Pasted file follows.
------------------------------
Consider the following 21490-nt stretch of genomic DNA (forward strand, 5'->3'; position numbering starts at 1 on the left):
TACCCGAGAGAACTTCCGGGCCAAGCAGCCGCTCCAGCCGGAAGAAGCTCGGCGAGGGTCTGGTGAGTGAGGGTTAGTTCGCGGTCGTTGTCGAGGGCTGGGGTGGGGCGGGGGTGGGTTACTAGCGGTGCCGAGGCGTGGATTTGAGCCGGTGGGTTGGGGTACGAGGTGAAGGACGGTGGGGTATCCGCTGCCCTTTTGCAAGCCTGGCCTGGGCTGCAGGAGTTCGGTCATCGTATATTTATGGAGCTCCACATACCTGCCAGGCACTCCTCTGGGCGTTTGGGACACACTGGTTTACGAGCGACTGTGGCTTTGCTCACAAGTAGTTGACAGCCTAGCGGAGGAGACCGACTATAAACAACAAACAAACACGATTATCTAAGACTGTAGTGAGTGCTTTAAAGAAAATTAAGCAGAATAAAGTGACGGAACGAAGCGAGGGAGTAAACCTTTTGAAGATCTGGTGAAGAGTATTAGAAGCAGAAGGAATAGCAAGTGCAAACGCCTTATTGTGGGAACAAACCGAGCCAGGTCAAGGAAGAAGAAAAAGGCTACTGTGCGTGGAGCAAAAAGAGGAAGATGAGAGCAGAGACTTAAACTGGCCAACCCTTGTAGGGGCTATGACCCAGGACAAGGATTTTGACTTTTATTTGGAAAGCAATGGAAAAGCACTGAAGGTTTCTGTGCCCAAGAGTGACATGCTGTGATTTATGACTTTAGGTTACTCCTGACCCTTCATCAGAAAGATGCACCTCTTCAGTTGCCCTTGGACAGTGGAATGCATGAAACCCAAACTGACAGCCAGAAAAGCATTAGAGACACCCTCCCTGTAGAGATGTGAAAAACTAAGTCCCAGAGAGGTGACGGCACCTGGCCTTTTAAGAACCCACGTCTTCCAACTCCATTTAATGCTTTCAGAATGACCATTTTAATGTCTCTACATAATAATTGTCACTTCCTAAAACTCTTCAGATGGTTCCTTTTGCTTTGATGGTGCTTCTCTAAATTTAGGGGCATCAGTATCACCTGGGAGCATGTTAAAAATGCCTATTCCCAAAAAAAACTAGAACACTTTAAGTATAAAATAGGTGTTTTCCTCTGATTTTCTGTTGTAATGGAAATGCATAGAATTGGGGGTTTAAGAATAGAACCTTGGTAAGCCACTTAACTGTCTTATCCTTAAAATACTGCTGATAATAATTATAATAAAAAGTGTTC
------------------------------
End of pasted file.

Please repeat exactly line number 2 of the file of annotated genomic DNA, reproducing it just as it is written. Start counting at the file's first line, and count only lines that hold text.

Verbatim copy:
TACCCGAGAGAACTTCCGGGCCAAGCAGCCGCTCCAGCCGGAAGAAGCTCGGCGAGGGTCTGGTGAGTGAGGGTTAGTTCGCGGTCGTTGTCGAGGGCTGGGGTGGGGCGGGGGTGGGTTACTAGCGGTGCCGAGGCGTGGATTTGAGCCGGTGGGTTGGGGTACGAGGTGAAGGACGGTGGGGTATCCGCTGCCCTTTTGCAAGCCTGGCCTGGGCTGCAGGAGTTCGGTCATCGTATATTTATGGAGCTCCACATACCTGCCAGGCACTCCTCTGGGCGTTTGGGACACACTGGTTTACGAGCGACTGTGGCTTTGCTCACAAGTAGTTGACAGCCTAGCGGAGGAGACCGACTATAAACAACAAACAAACACGATTATCTAAGACTGTAGTGAGTGCTTTAAAGAAAATTAAGCAGAATAAAGTGACGGAACGAAGCGAGGGAGTAAACCTTTTGAAGATCTGGTGAAGAGTATTAGAAGCAGAAGGAATAGCAAGTGCAAACGCCTTATTGTGGGAACAAACCGAGCCAGGTCAAGGAAGAAGAAAAAGGCTACTGTGCGTGGAGCAAAAAGAGGAAGATGAGAGCAGAGACTTAAACTGGCCAACCCTTGTAGGGGCTATGACCCAGGACAAGGATTTTGACTTTTATTTGGAAAGCAATGGAAAAGCACTGAAGGTTTCTGTGCCCAAGAGTGACATGCTGTGATTTATGACTTTAGGTTACTCCTGACCCTTCATCAGAAAGATGCACCTCTTCAGTTGCCCTTGGACAGTGGAATGCATGAAACCCAAACTGACAGCCAGAAAAGCATTAGAGACACCCTCCCTGTAGAGATGTGAAAAACTAAGTCCCAGAGAGGTGACGGCACCTGGCCTTTTAAGAACCCACGTCTTCCAACTCCATTTAATGCTTTCAGAATGACCATTTTAATGTCTCTACATAATAATTGTCACTTCCTAAAACTCTTCAGATGGTTCCTTTTGCTTTGATGGTGCTTCTCTAAATTTAGGGGCATCAGTATCACCTGGGAGCATGTTAAAAATGCCTATTCCCAAAAAAAACTAGAACACTTTAAGTATAAAATAGGTGTTTTCCTCTGATTTTCTGTTGTAATGGAAATGCATAGAATTGGGGGTTTAAGAATAGAACCTTGGTAAGCCACTTAACTGTCTTATCCTTAAAATACTGCTGATAATAATTATAATAAAAAGTGTTC